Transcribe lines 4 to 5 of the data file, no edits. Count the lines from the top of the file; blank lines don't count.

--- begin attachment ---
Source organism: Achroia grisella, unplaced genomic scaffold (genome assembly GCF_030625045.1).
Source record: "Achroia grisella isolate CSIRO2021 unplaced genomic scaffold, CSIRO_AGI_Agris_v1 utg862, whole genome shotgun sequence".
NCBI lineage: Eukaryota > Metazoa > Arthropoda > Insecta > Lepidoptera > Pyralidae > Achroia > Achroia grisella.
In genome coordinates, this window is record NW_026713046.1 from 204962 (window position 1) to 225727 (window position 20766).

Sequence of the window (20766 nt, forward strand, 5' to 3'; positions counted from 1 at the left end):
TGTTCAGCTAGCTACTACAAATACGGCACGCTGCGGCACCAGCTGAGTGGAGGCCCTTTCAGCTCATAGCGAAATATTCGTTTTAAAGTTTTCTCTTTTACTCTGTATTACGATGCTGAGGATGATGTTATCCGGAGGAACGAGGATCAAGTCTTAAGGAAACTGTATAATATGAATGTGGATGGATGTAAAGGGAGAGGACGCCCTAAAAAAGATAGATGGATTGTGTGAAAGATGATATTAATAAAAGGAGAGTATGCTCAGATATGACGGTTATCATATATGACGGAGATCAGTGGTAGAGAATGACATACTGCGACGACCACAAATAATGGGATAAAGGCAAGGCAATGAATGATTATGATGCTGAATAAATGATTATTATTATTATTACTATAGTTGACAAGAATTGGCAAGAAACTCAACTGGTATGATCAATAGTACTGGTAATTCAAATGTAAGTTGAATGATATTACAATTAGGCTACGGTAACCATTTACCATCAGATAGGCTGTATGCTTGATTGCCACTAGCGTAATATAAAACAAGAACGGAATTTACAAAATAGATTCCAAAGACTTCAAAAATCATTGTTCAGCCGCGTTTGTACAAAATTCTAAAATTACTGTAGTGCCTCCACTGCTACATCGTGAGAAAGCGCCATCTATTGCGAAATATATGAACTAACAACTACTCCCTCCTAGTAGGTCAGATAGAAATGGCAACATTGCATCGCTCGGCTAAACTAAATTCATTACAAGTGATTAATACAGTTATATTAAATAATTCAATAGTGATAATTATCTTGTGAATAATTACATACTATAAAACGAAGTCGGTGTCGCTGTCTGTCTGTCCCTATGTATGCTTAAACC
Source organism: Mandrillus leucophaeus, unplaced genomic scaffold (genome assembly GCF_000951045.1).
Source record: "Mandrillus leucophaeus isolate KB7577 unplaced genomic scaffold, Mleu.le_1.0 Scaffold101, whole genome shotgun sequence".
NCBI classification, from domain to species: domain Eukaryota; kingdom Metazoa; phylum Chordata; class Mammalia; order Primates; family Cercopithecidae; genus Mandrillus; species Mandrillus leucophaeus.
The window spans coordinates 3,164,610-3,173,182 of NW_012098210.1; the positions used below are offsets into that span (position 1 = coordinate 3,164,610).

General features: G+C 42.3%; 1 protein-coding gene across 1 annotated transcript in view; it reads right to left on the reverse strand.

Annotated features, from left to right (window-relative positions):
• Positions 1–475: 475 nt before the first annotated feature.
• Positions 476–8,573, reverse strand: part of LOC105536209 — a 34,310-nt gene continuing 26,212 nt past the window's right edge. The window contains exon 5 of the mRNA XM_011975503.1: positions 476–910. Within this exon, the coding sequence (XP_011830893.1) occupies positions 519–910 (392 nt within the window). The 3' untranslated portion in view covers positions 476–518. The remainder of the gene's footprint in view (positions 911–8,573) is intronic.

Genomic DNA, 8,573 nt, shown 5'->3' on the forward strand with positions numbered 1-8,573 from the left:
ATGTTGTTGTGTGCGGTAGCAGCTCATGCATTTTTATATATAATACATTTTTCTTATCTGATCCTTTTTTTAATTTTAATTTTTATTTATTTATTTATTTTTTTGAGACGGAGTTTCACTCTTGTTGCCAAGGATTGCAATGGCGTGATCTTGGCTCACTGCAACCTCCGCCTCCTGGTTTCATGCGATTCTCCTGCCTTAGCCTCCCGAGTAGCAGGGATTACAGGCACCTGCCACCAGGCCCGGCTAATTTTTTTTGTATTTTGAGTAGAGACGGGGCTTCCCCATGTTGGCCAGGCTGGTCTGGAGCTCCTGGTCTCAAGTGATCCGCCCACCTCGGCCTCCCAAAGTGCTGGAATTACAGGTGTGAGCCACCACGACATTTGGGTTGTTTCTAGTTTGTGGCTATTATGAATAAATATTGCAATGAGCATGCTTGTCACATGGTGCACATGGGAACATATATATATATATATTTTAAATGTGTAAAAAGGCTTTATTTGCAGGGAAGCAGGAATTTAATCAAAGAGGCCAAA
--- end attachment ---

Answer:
In genome coordinates, this window is record NW_026713046.1 from 204962 (window position 1) to 225727 (window position 20766).

Sequence of the window (20766 nt, forward strand, 5' to 3'; positions counted from 1 at the left end):